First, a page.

Central, a culinary gem in Lima, Peru, has recently clinched the top spot at the World’s 50 Best Restaurants awards, breaking the long-held dominance of European and American establishments in the culinary world. This achievement by Central is not just a testament to its excellence but also an acknowledgment of its role as a standard-bearer of Peruvian cuisine, agriculture, and artisanal heritage.
Established in 2008, Central, under the stewardship of chef duo Virgilio Martinez and Pia León, offers its patrons a unique dining adventure, traversing through Peru’s diverse ecosystems and altitudes. The menu at Central is a testament to the country’s natural bounty, with dishes such as “Warm Sea Current,” featuring an array of seafood from the depths of the Pacific Ocean, or “Extreme Altitude,” which showcases high-altitude crops like corn and sweet potato leaves.
However, securing a reservation at Central has become a challenging task, especially after its recent accolade. For those unable to dine at Central, an alternative exists in Mil, another brainchild of Martinez. Located at the enigmatic Moray archaeological site, Mil stands at an impressive 3,500 meters above sea level, surrounded by the majestic Andes. The site, known for its large circular terraces, is believed to have been an Incan agricultural laboratory or ceremonial center, making it an ideal location for Martinez’s vision.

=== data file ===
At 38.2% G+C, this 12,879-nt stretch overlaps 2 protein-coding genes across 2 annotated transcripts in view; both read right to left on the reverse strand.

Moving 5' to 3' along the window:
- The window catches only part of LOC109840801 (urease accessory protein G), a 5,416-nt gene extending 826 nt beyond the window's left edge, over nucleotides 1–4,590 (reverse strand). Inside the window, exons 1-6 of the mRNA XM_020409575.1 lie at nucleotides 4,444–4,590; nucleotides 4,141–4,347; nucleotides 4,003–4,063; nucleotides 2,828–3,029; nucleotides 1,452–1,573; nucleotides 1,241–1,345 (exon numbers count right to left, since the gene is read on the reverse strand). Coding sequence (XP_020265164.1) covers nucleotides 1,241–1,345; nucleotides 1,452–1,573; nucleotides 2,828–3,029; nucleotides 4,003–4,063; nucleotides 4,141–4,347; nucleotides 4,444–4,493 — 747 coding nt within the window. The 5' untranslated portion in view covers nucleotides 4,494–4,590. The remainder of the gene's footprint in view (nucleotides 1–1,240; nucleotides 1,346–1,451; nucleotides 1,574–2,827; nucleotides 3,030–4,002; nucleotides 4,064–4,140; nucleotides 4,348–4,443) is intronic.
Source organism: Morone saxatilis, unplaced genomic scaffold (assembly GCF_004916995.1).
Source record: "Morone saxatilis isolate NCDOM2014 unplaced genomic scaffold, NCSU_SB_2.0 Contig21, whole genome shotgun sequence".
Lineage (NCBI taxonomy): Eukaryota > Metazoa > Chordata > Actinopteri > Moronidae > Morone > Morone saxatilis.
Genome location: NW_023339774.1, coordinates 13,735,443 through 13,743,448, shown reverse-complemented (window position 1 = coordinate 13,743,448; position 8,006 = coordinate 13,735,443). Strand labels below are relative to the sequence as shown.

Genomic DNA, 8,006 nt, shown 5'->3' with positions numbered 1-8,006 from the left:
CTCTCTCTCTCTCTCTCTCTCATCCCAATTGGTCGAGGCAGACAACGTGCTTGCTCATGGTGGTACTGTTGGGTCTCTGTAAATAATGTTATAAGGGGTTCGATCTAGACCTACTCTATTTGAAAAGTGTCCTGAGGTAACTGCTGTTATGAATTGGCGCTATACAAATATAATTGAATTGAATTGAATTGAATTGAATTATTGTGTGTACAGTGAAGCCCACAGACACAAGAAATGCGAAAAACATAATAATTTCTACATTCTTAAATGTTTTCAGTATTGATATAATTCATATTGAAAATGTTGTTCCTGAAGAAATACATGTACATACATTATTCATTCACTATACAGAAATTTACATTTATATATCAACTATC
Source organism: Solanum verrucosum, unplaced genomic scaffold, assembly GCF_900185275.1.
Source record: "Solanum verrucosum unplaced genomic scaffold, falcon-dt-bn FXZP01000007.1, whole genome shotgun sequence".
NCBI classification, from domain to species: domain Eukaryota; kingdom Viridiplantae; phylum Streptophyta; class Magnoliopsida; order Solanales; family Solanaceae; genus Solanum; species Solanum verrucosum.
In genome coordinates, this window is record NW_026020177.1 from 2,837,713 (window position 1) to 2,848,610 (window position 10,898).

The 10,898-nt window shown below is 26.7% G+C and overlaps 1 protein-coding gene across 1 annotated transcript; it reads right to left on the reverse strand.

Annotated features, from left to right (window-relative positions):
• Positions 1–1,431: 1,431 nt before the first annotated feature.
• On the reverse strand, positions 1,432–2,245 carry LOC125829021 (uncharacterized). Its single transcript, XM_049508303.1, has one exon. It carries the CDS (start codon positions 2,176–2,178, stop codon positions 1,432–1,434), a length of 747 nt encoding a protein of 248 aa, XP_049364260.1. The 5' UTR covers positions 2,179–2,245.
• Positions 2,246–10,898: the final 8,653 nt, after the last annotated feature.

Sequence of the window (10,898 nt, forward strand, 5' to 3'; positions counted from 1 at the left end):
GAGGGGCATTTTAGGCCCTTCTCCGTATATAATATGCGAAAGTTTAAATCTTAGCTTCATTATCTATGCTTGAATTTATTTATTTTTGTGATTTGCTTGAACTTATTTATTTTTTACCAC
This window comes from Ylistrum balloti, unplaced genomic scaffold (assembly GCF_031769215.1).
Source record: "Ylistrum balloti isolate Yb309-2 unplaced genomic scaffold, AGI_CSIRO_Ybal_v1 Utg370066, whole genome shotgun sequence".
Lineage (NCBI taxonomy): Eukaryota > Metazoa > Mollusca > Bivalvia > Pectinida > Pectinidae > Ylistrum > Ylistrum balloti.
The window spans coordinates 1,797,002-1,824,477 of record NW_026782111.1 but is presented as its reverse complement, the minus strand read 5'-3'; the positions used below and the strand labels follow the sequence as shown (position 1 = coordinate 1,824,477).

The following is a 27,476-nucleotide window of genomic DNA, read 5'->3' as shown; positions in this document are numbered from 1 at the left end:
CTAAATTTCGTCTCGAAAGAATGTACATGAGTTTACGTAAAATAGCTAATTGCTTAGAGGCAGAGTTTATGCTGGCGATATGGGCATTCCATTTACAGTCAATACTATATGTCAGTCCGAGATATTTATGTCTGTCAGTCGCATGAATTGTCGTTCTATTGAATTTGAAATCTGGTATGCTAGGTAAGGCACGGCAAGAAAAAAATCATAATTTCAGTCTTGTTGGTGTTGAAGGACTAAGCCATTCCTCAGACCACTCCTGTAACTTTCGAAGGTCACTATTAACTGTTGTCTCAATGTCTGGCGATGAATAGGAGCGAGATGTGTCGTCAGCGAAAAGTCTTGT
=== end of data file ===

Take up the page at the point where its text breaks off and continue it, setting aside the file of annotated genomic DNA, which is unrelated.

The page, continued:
Mil, which opened its doors in 2018, is a blend of a social enterprise, research facility, and fine-dining establishment. It operates under Mater, a research and cultural center that serves as the ideation hub for both Central and Mil. While Central’s focus spans across Peru, Mil zooms in on the Andean ecosystem.
The journey to Mil is as much a part of the experience as the destination itself, with a scenic drive from Cusco or Machu Picchu. Upon arrival, guests can choose to partake in the “Mil Immersion” experience before lunch, which includes an informative walk led by forestry expert Jan Brack and local farmer Efrain Yucra. This excursion offers insights into native plants and their traditional uses, the impact of climate change on agriculture, and local customs such as drinking chicha, a traditional fermented corn drink.
Lunch at Mil is an immersive experience, with the dining room offering stunning views of the landscape. Guests are treated to tasting menus that represent various ecosystems, featuring dishes like cured alpaca, quinoa salad, and potato-based courses inspired by the huatia ceremony. The meal concludes with delightful cacao-based desserts.
Mil’s success is rooted in its collaborative approach with local communities, embracing the Andean philosophy of “Ayni,” which emphasizes mutual support and reciprocity. This venture has not only provided economic benefits to local farmers and artisans but also preserved indigenous traditions and culture.
With Central’s recent recognition, Martinez feels a greater responsibility to represent Peru and Latin America on the global stage. As he puts it, “We are not even halfway where we want to be,” indicating an ongoing commitment to growth, innovation, and the celebration of Peru’s rich cultural and culinary heritage.